Freedom-loving and noble people of Iran:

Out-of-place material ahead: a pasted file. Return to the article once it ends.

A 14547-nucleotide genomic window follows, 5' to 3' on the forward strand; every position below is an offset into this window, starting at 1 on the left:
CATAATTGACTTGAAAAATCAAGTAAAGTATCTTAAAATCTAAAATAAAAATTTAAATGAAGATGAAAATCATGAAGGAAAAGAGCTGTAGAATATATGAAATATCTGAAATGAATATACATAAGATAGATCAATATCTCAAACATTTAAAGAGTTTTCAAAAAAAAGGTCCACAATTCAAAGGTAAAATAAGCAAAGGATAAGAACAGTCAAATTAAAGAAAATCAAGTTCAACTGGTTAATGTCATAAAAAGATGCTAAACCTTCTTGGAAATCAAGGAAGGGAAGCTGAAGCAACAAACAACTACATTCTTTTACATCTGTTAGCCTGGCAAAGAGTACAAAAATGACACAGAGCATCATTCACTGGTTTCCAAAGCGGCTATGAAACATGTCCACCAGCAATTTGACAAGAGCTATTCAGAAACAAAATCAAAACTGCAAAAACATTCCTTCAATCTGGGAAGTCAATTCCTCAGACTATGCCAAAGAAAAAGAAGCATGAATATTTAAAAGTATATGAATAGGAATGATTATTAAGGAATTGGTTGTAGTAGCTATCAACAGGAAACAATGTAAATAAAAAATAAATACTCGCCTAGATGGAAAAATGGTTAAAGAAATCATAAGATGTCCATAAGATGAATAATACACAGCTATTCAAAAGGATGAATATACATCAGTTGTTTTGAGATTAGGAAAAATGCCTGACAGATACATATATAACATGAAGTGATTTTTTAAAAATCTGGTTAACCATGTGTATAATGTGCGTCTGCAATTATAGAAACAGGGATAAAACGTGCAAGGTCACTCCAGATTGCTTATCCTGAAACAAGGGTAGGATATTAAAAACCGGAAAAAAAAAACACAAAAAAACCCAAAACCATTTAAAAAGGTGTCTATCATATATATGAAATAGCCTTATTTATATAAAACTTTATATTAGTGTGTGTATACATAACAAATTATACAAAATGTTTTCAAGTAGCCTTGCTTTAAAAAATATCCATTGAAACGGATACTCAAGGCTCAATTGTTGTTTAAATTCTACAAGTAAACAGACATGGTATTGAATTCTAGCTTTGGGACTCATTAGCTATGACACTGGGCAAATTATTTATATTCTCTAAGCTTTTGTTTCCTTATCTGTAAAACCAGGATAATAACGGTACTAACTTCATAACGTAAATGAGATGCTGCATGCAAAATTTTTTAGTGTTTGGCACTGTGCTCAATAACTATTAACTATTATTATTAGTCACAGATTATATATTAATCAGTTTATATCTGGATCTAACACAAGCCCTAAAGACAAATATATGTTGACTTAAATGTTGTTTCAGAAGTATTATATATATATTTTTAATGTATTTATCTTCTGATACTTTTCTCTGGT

We all remember that the socio-political views of the founder of the Islamic Republic of Iran were different from those of the great marja of the time, Ayatollah Boroujerdi. But no one recalls them having said anything against each other or having encouraged and incited their supporters to confront each other, causing unrest in religious society.